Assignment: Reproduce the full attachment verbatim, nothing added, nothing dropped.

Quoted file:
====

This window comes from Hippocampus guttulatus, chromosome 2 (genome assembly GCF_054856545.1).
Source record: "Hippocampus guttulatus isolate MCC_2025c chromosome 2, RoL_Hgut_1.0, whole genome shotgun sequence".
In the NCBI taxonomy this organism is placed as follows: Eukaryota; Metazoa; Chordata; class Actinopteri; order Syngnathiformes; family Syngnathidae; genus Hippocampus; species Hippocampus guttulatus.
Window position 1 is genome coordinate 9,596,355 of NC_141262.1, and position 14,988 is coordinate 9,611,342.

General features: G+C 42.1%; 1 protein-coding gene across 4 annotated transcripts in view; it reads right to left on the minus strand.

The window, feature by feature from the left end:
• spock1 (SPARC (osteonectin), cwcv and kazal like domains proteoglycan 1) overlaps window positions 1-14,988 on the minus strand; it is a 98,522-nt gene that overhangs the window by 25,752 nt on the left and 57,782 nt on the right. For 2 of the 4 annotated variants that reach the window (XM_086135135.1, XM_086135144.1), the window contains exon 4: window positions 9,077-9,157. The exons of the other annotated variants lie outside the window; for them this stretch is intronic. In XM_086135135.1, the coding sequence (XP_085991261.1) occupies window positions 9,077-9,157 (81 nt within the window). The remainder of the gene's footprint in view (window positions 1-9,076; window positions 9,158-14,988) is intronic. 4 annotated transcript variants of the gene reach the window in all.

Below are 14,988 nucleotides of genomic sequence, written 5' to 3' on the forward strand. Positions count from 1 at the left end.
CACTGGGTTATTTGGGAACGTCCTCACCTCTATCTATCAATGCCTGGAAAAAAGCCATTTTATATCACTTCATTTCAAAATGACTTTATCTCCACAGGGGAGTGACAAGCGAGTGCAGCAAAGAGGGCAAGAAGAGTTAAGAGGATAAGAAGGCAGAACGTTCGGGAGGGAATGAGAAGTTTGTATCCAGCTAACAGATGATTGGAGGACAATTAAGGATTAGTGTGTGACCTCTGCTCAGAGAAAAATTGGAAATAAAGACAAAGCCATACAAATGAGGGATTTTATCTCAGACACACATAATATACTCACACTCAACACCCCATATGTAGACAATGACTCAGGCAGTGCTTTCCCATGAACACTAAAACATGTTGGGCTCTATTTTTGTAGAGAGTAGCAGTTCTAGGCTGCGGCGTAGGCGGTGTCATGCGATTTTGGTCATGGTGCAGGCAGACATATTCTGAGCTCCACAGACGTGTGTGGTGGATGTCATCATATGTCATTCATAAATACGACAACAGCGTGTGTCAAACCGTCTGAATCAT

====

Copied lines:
This window comes from Hippocampus guttulatus, chromosome 2 (genome assembly GCF_054856545.1).
Source record: "Hippocampus guttulatus isolate MCC_2025c chromosome 2, RoL_Hgut_1.0, whole genome shotgun sequence".
In the NCBI taxonomy this organism is placed as follows: Eukaryota; Metazoa; Chordata; class Actinopteri; order Syngnathiformes; family Syngnathidae; genus Hippocampus; species Hippocampus guttulatus.
Window position 1 is genome coordinate 9,596,355 of NC_141262.1, and position 14,988 is coordinate 9,611,342.

General features: G+C 42.1%; 1 protein-coding gene across 4 annotated transcripts in view; it reads right to left on the minus strand.

The window, feature by feature from the left end:
• spock1 (SPARC (osteonectin), cwcv and kazal like domains proteoglycan 1) overlaps window positions 1-14,988 on the minus strand; it is a 98,522-nt gene that overhangs the window by 25,752 nt on the left and 57,782 nt on the right. For 2 of the 4 annotated variants that reach the window (XM_086135135.1, XM_086135144.1), the window contains exon 4: window positions 9,077-9,157. The exons of the other annotated variants lie outside the window; for them this stretch is intronic. In XM_086135135.1, the coding sequence (XP_085991261.1) occupies window positions 9,077-9,157 (81 nt within the window). The remainder of the gene's footprint in view (window positions 1-9,076; window positions 9,158-14,988) is intronic. 4 annotated transcript variants of the gene reach the window in all.

Below are 14,988 nucleotides of genomic sequence, written 5' to 3' on the forward strand. Positions count from 1 at the left end.
CACTGGGTTATTTGGGAACGTCCTCACCTCTATCTATCAATGCCTGGAAAAAAGCCATTTTATATCACTTCATTTCAAAATGACTTTATCTCCACAGGGGAGTGACAAGCGAGTGCAGCAAAGAGGGCAAGAAGAGTTAAGAGGATAAGAAGGCAGAACGTTCGGGAGGGAATGAGAAGTTTGTATCCAGCTAACAGATGATTGGAGGACAATTAAGGATTAGTGTGTGACCTCTGCTCAGAGAAAAATTGGAAATAAAGACAAAGCCATACAAATGAGGGATTTTATCTCAGACACACATAATATACTCACACTCAACACCCCATATGTAGACAATGACTCAGGCAGTGCTTTCCCATGAACACTAAAACATGTTGGGCTCTATTTTTGTAGAGAGTAGCAGTTCTAGGCTGCGGCGTAGGCGGTGTCATGCGATTTTGGTCATGGTGCAGGCAGACATATTCTGAGCTCCACAGACGTGTGTGGTGGATGTCATCATATGTCATTCATAAATACGACAACAGCGTGTGTCAAACCGTCTGAATCAT